Rare Earths and Yttrium (REY) are widely used in many domains, resulting in anthropogenic input into the environment. However, still little is known about their uptake and bioavailability towards aquatic organisms.
We studied REY bioavailability by quantifying their concentrations in the aragonitic shells of Corbicula fluminea, which are precipitated from the extrapallial fluid (EPF) of the mussel. Both shells and ambient water samples were collected from the Elbe and Weser rivers which are known to carry anthropogenic gadolinium (Gd) from Gd-based contrast agents (Gd-CAs) applied in magnetic resonance imaging. The shells were grouped according to their size, meticulously cleaned, acid-digested and pre-concentrated before ICP-MS measurement. Analytical quality was monitored by using REY-poor reference material JLs-1.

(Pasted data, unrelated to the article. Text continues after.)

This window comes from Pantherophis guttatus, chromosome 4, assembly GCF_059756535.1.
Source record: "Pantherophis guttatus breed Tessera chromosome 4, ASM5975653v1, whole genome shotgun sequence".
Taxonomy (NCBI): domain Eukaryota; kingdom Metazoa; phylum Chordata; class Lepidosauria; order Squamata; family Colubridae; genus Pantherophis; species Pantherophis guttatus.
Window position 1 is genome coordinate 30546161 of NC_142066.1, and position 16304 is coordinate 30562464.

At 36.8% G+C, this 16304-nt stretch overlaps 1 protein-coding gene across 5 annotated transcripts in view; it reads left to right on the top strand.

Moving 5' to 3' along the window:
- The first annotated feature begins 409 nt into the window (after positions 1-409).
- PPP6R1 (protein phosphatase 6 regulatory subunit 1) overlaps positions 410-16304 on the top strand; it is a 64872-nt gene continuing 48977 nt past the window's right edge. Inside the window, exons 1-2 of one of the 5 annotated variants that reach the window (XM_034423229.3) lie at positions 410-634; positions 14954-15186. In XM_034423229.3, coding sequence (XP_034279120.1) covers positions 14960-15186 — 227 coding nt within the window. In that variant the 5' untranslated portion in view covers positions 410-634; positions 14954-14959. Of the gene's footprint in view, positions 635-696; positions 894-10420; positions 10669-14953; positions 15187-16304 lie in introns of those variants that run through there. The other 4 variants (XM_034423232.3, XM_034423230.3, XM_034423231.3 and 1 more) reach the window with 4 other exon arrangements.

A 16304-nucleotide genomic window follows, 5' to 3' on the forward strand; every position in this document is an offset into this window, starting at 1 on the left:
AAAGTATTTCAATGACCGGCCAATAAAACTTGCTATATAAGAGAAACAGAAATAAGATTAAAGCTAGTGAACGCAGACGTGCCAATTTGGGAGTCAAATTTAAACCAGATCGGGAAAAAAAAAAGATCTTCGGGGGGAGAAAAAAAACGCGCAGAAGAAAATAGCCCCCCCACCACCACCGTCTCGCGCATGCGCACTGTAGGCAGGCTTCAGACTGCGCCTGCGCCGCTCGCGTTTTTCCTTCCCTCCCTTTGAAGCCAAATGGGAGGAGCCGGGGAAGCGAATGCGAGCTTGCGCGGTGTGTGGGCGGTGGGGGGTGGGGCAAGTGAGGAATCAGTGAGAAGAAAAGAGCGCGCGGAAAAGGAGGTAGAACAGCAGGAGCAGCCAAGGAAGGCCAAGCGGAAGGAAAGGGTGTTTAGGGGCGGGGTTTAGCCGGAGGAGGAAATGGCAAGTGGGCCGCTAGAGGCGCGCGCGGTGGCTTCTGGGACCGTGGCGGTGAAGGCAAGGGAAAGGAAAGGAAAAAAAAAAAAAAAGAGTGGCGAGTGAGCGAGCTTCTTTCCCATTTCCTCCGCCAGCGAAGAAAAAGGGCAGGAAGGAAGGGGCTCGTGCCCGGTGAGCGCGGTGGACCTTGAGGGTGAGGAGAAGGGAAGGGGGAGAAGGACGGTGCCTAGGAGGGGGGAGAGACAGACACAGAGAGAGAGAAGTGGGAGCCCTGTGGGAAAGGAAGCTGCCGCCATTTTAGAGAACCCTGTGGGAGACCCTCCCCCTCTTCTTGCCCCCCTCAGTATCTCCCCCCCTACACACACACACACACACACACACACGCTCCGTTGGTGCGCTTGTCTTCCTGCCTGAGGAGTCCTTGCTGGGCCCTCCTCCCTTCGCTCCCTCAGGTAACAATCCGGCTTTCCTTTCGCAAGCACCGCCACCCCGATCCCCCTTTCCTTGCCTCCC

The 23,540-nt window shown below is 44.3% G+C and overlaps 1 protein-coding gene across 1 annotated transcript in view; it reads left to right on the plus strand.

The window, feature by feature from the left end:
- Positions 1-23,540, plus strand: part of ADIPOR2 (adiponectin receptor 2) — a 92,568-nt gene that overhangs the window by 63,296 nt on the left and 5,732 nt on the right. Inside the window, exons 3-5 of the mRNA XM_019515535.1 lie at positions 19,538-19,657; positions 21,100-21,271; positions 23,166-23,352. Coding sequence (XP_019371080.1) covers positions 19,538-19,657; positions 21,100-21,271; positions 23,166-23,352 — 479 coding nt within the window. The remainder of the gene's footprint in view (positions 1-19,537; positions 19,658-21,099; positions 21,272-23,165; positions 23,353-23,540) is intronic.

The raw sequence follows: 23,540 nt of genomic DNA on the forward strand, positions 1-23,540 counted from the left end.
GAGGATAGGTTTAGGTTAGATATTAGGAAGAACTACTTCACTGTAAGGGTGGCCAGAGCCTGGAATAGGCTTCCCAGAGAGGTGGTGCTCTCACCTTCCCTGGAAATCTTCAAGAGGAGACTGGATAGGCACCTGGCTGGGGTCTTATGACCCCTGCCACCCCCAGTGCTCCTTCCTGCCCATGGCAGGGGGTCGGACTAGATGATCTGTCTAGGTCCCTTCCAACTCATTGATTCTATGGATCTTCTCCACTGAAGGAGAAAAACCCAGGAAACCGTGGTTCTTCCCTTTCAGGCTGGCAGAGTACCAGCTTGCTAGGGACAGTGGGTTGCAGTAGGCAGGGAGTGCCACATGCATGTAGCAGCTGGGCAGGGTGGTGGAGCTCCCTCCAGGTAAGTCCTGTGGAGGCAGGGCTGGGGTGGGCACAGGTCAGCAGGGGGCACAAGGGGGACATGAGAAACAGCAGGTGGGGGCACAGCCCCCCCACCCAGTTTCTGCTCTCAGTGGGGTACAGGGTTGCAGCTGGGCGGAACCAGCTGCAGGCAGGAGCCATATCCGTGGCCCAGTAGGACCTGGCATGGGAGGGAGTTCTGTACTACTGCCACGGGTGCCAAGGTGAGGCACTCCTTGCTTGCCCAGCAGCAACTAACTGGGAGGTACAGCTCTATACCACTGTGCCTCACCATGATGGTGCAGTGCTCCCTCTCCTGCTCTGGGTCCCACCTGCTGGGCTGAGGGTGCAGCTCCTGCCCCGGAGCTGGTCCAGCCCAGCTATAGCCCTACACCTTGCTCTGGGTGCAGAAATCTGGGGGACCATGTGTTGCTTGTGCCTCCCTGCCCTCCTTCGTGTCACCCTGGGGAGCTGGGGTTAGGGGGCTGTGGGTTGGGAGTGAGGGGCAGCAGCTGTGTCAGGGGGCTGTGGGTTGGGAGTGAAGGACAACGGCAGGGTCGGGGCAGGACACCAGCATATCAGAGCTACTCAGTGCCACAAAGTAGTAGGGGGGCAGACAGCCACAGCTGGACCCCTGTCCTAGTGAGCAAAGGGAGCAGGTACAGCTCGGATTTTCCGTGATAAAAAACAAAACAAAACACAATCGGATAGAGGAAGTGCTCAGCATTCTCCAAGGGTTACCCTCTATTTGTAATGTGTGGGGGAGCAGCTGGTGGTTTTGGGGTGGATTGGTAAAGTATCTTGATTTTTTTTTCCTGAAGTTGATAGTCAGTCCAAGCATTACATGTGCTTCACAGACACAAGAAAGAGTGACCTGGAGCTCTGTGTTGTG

Total REY concentrations in the shells decrease with increasing shell size, indicating that REY uptake occurred most rapidly during the juvenile age of mussels. Shale-normalized REY patterns show a continuous increase from light REY (LREY) to heavy REY (HREY) and a slightly inverse V-shape for shells from the Elbe and Weser rivers, respectively. Compared with the 0.2 µm-filtered waters from the same locations, the shells show between 2 to 4 magnitudes higher total REY concentrations. Despite significant anthropogenic Gd enrichment in the river waters, no Gd anomaly is observed in the shells suggesting long environmental half-life and poor bioavailability of the Gd-CAs. Partition coefficients between shells and water reveal a preferential uptake of LREY over HREY in mussel shells. These observations complement and corroborate the results of previous research on shells from the Rhine River.